Today, Dec. 10, is Human Rights Day. The day the Universal Declaration of Human Rights was adopted in 1948. "All human beings are born free and equal in dignity and rights. They are endowed with reason and conscience and should act towards one another in a spirit of brotherhood." This first article of the declaration sounds as if it were taken from the Bible.
Throughout the country this week, the Catholic Church, in its many parishes and institutions, has examined the social teachings of the Church. Many will hear a review of Catholic Korean history concerning human rights, and specifically about an incident that happened in a small country parish on an island in Incheon during the 1960s.
The Young Catholic Workers Movement (JOC) was started in this country parish in 1965 by the Maryknoll priest-pastor. Many of the members worked in the textile factory on the island. Because of their membership in the JOC movement, they were sensitive to the human rights abuses they experienced and decided to start a labor union within the factory; management was opposed and the young workers were fired. About 30 Catholics were detained at the police station, and the pastor was threatened by the president of the company, government officials, and the police. No Catholics, it was decided, would be hired in the future.
The president of the JOC was the bishop of Masan, who at that time was Bishop Stephen Kim, later to become the cardinal-archbishop of Seoul. He strongly backed the workers, and Bishop McNaughton of Incheon also proclaimed the right of the workers to unite. This response to the incident in Kangwha, the first formal declaration of the Bishops Conference on a societal issue, marked the official entrance of the Church into the problems of society. The company did rescind its order and rehired the workers and all, at least temporarily, returned to normal.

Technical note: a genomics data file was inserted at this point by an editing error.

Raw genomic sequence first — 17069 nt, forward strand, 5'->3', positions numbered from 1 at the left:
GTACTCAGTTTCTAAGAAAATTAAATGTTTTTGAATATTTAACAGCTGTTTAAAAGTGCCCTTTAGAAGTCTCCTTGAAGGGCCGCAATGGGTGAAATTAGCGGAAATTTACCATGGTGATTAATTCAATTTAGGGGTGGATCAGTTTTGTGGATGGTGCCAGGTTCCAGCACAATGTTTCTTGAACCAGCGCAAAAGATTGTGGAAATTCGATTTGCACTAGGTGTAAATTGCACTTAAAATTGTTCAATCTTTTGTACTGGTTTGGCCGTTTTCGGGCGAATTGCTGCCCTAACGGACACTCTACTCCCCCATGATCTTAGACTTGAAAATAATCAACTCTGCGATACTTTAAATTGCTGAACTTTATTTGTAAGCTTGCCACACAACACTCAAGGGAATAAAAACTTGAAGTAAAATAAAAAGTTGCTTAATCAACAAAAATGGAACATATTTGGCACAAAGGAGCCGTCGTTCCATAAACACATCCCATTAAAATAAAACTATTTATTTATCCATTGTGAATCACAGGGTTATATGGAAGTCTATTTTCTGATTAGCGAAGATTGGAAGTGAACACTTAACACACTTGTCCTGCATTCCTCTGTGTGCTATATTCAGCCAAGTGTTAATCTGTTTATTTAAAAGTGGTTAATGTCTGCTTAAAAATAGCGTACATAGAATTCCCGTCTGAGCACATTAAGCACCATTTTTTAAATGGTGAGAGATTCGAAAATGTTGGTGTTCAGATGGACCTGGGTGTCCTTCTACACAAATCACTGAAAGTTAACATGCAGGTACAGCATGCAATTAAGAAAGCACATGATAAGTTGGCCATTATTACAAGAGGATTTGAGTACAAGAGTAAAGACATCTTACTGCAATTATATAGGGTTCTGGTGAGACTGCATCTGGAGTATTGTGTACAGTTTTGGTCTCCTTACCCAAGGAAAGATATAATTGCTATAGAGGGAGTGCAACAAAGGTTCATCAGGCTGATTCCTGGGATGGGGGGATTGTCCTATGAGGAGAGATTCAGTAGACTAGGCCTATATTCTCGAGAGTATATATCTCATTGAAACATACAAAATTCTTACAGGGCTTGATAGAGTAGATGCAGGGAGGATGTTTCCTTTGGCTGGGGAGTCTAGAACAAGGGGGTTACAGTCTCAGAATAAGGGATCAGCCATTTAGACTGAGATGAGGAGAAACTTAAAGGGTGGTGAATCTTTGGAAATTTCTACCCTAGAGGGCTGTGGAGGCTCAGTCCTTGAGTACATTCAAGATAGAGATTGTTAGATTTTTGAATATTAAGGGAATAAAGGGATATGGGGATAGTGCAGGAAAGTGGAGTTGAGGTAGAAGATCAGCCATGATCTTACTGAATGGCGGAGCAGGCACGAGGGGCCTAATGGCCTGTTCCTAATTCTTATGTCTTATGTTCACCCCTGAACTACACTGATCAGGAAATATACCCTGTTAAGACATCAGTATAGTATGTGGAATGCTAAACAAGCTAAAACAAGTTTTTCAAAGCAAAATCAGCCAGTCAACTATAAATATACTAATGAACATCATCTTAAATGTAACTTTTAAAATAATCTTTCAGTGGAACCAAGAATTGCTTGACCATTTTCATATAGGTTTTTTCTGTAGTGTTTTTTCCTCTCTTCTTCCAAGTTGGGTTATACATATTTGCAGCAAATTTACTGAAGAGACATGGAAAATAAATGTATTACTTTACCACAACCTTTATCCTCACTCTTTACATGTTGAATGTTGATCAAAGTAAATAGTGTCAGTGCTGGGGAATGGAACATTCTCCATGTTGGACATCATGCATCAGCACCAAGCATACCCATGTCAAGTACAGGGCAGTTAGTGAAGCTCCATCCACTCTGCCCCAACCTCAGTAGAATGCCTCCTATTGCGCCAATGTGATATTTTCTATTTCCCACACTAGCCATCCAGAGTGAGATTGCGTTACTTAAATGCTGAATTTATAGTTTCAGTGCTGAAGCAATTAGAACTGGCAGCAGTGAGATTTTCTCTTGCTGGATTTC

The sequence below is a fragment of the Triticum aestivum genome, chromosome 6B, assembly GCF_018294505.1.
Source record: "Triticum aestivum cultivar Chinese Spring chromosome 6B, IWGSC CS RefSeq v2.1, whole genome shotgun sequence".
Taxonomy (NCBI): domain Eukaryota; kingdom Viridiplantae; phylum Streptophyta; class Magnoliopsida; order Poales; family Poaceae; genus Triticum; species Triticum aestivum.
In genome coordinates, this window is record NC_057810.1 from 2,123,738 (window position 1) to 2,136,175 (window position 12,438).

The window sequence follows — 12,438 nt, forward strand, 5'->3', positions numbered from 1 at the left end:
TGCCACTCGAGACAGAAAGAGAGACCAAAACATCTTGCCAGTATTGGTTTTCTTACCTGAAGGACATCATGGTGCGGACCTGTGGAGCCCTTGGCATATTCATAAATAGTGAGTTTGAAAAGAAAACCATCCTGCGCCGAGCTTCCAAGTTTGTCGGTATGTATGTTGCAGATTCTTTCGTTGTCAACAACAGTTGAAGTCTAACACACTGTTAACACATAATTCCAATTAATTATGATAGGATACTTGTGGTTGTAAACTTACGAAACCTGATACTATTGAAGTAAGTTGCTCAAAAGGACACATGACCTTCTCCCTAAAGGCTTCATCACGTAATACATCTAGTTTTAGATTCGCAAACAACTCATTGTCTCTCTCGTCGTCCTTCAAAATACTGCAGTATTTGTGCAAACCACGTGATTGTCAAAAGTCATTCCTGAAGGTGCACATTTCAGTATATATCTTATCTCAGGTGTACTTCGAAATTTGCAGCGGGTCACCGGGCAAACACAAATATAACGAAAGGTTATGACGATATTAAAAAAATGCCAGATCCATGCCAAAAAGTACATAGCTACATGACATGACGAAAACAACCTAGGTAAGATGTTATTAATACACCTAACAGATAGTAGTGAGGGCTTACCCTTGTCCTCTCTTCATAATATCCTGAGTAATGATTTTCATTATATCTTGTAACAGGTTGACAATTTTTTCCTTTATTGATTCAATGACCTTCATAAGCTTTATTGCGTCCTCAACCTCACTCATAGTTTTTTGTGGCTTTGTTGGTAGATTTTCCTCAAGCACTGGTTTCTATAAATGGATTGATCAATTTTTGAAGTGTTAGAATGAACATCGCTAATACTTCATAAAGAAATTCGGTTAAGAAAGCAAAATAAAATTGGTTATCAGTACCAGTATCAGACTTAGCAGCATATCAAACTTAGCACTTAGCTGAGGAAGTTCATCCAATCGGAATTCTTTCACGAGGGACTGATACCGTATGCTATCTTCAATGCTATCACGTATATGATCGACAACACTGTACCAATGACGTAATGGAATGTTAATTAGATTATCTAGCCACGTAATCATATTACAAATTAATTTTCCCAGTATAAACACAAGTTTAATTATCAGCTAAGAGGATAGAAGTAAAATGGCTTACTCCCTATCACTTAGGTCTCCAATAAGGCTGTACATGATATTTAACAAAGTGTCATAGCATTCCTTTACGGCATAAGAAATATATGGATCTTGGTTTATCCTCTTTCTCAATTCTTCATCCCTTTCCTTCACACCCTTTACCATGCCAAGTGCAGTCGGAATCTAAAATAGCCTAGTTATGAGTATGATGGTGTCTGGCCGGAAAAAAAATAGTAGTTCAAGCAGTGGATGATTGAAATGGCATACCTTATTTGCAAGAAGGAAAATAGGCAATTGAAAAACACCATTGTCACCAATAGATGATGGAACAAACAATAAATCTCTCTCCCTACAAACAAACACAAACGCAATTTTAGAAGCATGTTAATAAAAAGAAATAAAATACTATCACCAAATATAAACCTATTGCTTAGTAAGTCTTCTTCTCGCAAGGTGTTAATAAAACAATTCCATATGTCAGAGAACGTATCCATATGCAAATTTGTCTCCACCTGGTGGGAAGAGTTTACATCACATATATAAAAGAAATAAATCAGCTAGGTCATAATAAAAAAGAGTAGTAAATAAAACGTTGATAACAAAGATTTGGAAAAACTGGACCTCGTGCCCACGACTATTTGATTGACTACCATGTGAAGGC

Some years later, another Maryknoller was forced to leave the country because of his involvement with a so-called spy conspiracy plot by the members of the Peoples' Revolutionary Party, who were considered communist spies. They were arrested and quickly executed. The Maryknoll priest very vocally sided with these men and was forced to leave the country. However, with the change in the political climate of Korea, many years later he was invited back with a hero's welcome and invited to the Blue House by the president. The eight men who were executed were later declared innocent, and their families given a large sum of money in reparation.
Many of the very visible problems concerning human rights violations have been solved to a large extent in Korea, and past history will be part of the education for the future. The Church hopes the consciousness-raising during this week of proclaiming the social teachings of the Church will help to open the eyes of our Catholics to an important teaching that many still are not sufficiently aware of. It will give added meaning to the first article in the Declaration of Human Rights.